While much attention is paid to the environmental benefits of organic produce, the local food movement is starting to also make real headway. No matter how your food is grown, if it’s shipped from across the U.S. or even from another country, that’s a long way for your food to travel.
Locally grown foods are fresher because they don’t have to be picked before they’re ripe for shipping, and are less likely to be subjected to different means of preserving freshness. Many fruits and vegetables must stay in refrigerated trucks, which increases the amount of energy the trucks consume.
While there are some extreme locavores out there, introducing more local food into your diet isn’t as hard as it seems. Plus, eating locally puts more emphasis on eating fresh, non-processed foods that will benefit anyone trying to lose weight. When you eat locally, you’re also supporting the local economy. Here are a few simple ways to eat local.
There’s a lot of great stuff about this time of year. One of the best, and maybe the least known, is the availability of the Pick Your Own Farm. Also called U-Pick or PYO, these farms are wonderful places to take your family. In some cities, these businesses are referred to as agri-business, basically business that occurs on a farm.
In the United States, picking your own berries (strawberries, blueberries, blackberries, raspberries), apples, and vegetables is most common. Pumpkin patches, often with associated corn mazes, hay rides and wagon rides are common in the fall. Urban legend has it that You Pick Farms started after WWI, when labor was hard to come by and farmers were short on workers.
If you are concerned with health and what Americans are eating, you have got to check out the Food Environment Atlas. Announced by Michelle Obama, this tool can be used as part of her stand against childhood obesity. The interactive Food Environment Atlas provides data in a visual map that illustrates the environment that we have created, how we eat, and how we exercise.
I took a look at Indiana, selected different factors to explore from availability of restaurants and how much we spend on fast food to food taxes and the percentage of high schoolers who are physically active, and saw county by county how we rate and how we compare to neighboring states. (more…)
Many times when I was asked why I became a vegetarian, or pescatarian (vegetarian who eats fish), my answer was twofold. One of the first reasons was due to the treatment of animals, which in a recent film I watched were actually termed “animal cities” and that term was not meant as one of endearment. The quality of life our animals have, from cows to chickens to pigs, is horrendous. Whether being kept in pens or tight quarters where slight movements are difficult or never seeing sunlight, I could not fathom taking part in allowing this to continue so I stopped giving those stock yards and farmers my money. (more…)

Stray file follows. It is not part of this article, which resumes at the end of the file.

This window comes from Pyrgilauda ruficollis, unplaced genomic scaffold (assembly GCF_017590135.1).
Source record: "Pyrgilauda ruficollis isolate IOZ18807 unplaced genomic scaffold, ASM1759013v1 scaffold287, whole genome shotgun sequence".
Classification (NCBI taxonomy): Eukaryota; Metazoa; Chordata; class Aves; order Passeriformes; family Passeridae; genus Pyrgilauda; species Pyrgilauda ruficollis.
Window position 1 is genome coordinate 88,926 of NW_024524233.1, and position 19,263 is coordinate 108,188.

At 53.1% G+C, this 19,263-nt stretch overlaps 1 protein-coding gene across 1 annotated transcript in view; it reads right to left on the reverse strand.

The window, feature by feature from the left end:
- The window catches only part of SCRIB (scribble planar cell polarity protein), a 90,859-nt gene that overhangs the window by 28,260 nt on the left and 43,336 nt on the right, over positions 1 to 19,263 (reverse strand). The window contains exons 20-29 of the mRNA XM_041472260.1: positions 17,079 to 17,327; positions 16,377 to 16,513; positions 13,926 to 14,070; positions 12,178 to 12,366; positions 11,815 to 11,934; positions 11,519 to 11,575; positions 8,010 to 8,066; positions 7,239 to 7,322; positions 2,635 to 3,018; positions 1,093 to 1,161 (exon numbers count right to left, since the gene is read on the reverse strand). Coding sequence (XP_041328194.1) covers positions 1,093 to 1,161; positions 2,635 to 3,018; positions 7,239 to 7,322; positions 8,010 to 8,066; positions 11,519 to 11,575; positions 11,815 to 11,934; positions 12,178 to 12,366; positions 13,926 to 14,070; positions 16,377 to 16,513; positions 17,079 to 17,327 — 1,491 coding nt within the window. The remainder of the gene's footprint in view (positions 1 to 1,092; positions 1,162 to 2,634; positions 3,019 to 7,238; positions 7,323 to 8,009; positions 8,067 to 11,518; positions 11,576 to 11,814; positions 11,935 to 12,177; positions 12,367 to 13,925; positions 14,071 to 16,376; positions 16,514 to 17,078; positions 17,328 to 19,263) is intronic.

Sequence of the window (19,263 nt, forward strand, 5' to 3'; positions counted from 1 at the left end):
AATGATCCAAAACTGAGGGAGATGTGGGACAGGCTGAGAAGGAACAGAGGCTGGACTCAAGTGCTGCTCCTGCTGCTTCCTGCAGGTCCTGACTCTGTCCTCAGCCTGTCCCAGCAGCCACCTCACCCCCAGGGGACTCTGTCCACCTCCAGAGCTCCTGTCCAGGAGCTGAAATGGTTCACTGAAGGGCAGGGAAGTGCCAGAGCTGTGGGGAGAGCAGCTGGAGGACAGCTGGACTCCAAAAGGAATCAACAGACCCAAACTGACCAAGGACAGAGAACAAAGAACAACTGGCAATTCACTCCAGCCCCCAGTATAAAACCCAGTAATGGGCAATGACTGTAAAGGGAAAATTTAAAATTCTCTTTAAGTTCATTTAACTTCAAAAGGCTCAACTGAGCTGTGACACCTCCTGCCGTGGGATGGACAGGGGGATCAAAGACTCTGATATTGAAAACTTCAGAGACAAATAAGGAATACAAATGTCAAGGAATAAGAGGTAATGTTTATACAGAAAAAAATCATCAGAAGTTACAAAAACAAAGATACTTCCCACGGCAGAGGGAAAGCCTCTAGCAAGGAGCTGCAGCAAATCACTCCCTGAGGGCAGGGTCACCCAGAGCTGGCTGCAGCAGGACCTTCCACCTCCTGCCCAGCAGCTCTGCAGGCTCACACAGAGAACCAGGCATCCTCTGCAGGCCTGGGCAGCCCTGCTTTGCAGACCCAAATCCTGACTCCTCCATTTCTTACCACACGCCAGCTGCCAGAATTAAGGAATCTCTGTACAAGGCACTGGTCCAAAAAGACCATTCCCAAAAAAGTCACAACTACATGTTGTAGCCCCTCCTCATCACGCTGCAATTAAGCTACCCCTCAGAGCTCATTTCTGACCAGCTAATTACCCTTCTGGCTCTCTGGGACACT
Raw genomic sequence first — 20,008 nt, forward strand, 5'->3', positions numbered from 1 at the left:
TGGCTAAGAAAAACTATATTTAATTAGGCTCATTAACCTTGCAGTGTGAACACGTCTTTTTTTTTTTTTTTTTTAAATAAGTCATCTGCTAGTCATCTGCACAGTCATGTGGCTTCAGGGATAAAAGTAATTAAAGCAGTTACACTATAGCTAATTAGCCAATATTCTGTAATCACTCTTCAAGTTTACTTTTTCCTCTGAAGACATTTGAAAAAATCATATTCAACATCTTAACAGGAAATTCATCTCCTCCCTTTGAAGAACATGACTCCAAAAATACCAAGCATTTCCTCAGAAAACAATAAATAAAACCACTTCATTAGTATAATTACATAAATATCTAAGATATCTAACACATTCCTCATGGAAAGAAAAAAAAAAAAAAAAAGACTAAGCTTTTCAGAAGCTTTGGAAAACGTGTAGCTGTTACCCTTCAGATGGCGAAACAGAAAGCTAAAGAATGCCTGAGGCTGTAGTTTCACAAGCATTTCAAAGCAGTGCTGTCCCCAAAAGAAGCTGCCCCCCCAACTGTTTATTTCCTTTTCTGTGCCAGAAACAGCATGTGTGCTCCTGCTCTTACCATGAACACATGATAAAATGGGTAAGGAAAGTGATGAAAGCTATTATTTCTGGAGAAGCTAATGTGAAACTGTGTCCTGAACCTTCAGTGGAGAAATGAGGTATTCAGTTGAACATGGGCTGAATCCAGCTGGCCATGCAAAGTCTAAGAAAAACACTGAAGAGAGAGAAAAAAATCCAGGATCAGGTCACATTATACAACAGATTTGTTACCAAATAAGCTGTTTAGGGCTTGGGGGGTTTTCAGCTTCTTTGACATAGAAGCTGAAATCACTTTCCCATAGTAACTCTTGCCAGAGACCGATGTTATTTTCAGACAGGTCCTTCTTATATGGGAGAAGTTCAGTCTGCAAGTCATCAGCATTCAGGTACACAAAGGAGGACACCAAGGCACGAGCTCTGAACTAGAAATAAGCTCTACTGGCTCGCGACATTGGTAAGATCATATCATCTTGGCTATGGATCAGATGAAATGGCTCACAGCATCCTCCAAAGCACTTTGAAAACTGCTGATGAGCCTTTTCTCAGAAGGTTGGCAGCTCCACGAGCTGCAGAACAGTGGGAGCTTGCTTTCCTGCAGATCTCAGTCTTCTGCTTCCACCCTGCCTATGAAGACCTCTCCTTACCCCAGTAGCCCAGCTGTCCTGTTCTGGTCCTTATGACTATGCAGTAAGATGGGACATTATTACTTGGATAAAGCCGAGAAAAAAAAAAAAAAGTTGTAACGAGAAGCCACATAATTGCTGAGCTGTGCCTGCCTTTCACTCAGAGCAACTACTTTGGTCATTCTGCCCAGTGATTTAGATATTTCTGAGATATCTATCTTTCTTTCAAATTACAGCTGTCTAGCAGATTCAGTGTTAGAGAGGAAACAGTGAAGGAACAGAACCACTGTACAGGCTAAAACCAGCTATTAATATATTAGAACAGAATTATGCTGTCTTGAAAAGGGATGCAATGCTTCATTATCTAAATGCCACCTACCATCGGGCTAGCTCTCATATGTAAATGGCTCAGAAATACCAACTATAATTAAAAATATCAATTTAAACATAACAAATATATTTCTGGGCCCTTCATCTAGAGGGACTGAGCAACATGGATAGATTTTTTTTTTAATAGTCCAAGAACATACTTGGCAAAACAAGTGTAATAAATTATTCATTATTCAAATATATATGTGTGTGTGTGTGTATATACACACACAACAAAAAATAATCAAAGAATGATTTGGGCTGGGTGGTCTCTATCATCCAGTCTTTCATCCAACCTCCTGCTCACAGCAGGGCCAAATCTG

Anne-Marie Nichols is a guest blogger for the DietsInReview.com special series on Healthy Summer Kids. Anne-Marie is a work-at-home professional blog wrangler and social media consultant. In real life she lives on Colorado’s Front Range with her husband and two children. Virtually you can find her at A Mama’s Rant, This Mama Cooks! On a Diet, and This Mama Cooks! Reviews, at several of the Mom Central blogs including Mom Central Food and Mom Central Goes Green, and on Twitter.
Summer’s the perfect time to inspire your family to eat more healthfully since seasonal produce is on sale and plentiful. It’s also an opportunity to get the kids involved in purchasing nutritious food. As a family, visit a farmer’s market or pick fruits and vegetables at a local farm. (LocalHarvest.org lists farmer’s markets and family farms by state or ZIP code.)
After you’ve shopped, get the kids into the kitchen to make frozen fruit popsicle treats. (more…)
Farmer’s markets are markets that allow customers to purchase locally grown, flavorful, farm-fresh, organic produce. This type of market is great because it comes straight from the ground to your hands. This type of market allows farmers to develop personal relationships with the buyers and the consumers can show their loyalty with the farmers. The setup to the market varies, but typically it takes place once or twice a week at a designated public place. Some markets even make it more of a social get-together by providing live entertainment. (more…)